And that has been a privilege I have relied on for decades. Because, alternatively, black parents have to sit their black children down and tell them the exact opposite. They have to tell them not to trust the police. They have to warn them of what police do to people who look like they do.
I, as a white person, have been safe. I am ashamed to admit that I have been comfortable and complacent in my safety. That I’ve relied on it. Telling myself in my head that I wasn’t racist. Because I was a good person. I wasn’t the one implementing the racist policies. I wasn’t (egregiously) actively discriminating against PoC.
Even up until yesterday, I was still pretty comfortable. I was angry. I was upset by what was happening. I showed up to protests. But there wasn’t a visceral understanding in my body of what was at stake. Of what was happening unjustly to fellow human beings. Who deserved to be treated as such.
I’m ashamed that I needed this experience to understand an infinitesimally small fraction of what black people endure in this country on a daily basis. What their families and ancestors have experienced. What inherited trauma they bear. I’m ashamed that I wasn’t angrier before now. I’m ashamed that I’ve allowed my voice to go soft as soon as the news cycles forget the most recent murder of a black person at the hands of a police officer.
It took me experiencing a brief moment of not being able to breathe. Of thinking my life was legitimately threatened. Of seeing human beings around me panicking, scared, and unjustly harmed to really start to understand the true evil that is at play.
Physically, I’m fine. Physically, I’ll be fine. But I’m not okay. You shouldn’t be okay. None of us can be okay while this continues to happen.
So use whatever power or voice you have to challenge the status quo. To challenge that racist uncle. To protest. To show up and donate. To provide whatever services you can provide. To amplify voices, especially black and brown voices!
And especially for my white friends: your silence is violence. Speak up. Please. Say something. Do something. Anything. You don’t have to go to protests. You don’t have to put yourself in physical danger, if you’re not able to. I get it. There’s another pandemic going on, lest we forget. But please challenge your white friends and family.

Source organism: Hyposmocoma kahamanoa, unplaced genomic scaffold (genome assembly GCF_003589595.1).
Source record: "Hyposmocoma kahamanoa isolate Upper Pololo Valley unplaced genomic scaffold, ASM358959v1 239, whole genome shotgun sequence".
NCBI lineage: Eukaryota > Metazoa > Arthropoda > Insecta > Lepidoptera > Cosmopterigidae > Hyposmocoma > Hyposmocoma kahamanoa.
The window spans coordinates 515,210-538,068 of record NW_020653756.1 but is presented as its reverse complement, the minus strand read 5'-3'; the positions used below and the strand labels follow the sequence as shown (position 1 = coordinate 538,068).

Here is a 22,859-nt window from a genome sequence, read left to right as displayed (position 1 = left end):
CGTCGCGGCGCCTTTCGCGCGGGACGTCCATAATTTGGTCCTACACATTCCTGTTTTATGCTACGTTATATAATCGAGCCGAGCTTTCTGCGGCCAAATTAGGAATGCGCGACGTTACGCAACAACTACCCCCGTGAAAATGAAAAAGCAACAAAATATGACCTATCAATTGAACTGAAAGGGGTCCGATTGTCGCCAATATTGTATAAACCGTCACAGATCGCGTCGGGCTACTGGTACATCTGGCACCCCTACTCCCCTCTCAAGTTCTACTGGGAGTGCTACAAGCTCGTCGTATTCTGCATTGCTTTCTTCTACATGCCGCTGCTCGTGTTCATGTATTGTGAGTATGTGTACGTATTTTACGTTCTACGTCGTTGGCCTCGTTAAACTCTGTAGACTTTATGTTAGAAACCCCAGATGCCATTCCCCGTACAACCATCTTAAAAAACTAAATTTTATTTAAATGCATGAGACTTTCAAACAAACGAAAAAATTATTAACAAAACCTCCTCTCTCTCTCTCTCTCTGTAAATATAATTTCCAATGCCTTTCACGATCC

And most importantly, challenge your own white self. Take a good long look at how you’re contributing to this system. The privileges our skin has afforded us. And how you can now wield that privilege and power for good.
Resources to educate yourself and others:
Actions to take:
Below is a guide copy & pasted from social media
If you can’t be on the front lines… SUPPORT IN OTHER WAYS
- Donate to a BAIL FUND in your area or around the country (phillybailfund.org is my local one)
- Donate MEDICAL SUPPLIES to people working as medics at the protests
- FEED PEOPLE — buy food and water, or make food, and donate it to those who are part of or affected by the protests
- VOLUNTEER at non-hot zone areas to supply food and water
- Continue to EDUCATE the people around you — this is also emotional labor
- PICK UP people from the hot-zone if they need it
- Offer to WATCH KIDS if their parents are organizers and need to be on the frontline
- CONFRONT RACISM wherever you see it, online and with family/friends
- SHARE LINKS to every resource for protestors you can find — bail funds, information for those arrested, safety precautions, updates for those in your area, etc
- DONATE directly to frontline people and organizations
- WRITE articles and blog posts in support of the ongoing protests
- ORGANIZE on your jobs and in your communities for fair and equitable practices
- REST is revolutionary and inherently anti-capitalist too, so do your best to rest when you can, and take care of yourself and those around you as much as possible.